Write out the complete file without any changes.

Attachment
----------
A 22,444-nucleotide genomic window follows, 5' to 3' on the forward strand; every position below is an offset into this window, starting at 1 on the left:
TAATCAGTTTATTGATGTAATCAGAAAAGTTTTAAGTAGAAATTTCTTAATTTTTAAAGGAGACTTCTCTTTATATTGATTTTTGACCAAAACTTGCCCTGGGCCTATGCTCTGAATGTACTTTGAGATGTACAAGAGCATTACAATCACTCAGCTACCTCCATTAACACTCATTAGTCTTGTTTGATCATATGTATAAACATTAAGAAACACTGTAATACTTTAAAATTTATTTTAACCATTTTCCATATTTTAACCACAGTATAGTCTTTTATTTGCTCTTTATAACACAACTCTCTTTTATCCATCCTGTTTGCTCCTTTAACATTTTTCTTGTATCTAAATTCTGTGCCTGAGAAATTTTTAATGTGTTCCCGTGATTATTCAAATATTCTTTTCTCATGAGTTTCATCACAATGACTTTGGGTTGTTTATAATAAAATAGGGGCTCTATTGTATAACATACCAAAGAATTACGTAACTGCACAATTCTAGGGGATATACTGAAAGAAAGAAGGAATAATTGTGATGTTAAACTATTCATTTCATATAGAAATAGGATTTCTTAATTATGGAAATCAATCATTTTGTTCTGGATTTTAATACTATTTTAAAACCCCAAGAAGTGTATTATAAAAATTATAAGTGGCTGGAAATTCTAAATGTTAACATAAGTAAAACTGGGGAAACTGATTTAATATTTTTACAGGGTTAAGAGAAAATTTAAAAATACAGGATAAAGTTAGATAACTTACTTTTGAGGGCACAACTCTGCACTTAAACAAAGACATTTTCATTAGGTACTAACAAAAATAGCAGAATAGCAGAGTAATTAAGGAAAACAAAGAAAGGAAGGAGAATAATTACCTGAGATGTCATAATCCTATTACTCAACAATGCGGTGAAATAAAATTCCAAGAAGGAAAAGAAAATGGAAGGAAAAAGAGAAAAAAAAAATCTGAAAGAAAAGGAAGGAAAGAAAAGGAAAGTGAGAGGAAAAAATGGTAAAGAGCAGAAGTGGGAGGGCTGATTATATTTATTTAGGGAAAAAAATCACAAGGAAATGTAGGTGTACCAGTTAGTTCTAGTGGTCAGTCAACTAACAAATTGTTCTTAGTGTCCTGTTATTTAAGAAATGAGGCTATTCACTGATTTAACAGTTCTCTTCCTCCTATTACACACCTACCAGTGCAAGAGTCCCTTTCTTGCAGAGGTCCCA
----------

A 22,444-nucleotide genomic window follows, 5' to 3' on the forward strand; every position below is an offset into this window, starting at 1 on the left:
TAATCAGTTTATTGATGTAATCAGAAAAGTTTTAAGTAGAAATTTCTTAATTTTTAAAGGAGACTTCTCTTTATATTGATTTTTGACCAAAACTTGCCCTGGGCCTATGCTCTGAATGTACTTTGAGATGTACAAGAGCATTACAATCACTCAGCTACCTCCATTAACACTCATTAGTCTTGTTTGATCATATGTATAAACATTAAGAAACACTGTAATACTTTAAAATTTATTTTAACCATTTTCCATATTTTAACCACAGTATAGTCTTTTATTTGCTCTTTATAACACAACTCTCTTTTATCCATCCTGTTTGCTCCTTTAACATTTTTCTTGTATCTAAATTCTGTGCCTGAGAAATTTTTAATGTGTTCCCGTGATTATTCAAATATTCTTTTCTCATGAGTTTCATCACAATGACTTTGGGTTGTTTATAATAAAATAGGGGCTCTATTGTATAACATACCAAAGAATTACGTAACTGCACAATTCTAGGGGATATACTGAAAGAAAGAAGGAATAATTGTGATGTTAAACTATTCATTTCATATAGAAATAGGATTTCTTAATTATGGAAATCAATCATTTTGTTCTGGATTTTAATACTATTTTAAAACCCCAAGAAGTGTATTATAAAAATTATAAGTGGCTGGAAATTCTAAATGTTAACATAAGTAAAACTGGGGAAACTGATTTAATATTTTTACAGGGTTAAGAGAAAATTTAAAAATACAGGATAAAGTTAGATAACTTACTTTTGAGGGCACAACTCTGCACTTAAACAAAGACATTTTCATTAGGTACTAACAAAAATAGCAGAATAGCAGAGTAATTAAGGAAAACAAAGAAAGGAAGGAGAATAATTACCTGAGATGTCATAATCCTATTACTCAACAATGCGGTGAAATAAAATTCCAAGAAGGAAAAGAAAATGGAAGGAAAAAGAGAAAAAAAAAATCTGAAAGAAAAGGAAGGAAAGAAAAGGAAAGTGAGAGGAAAAAATGGTAAAGAGCAGAAGTGGGAGGGCTGATTATATTTATTTAGGGAAAAAAATCACAAGGAAATGTAGGTGTACCAGTTAGTTCTAGTGGTCAGTCAACTAACAAATTGTTCTTAGTGTCCTGTTATTTAAGAAATGAGGCTATTCACTGATTTAACAGTTCTCTTCCTCCTATTACACACCTACCAGTGCAAGAGTCCCTTTCTTGCAGAGGTCCCA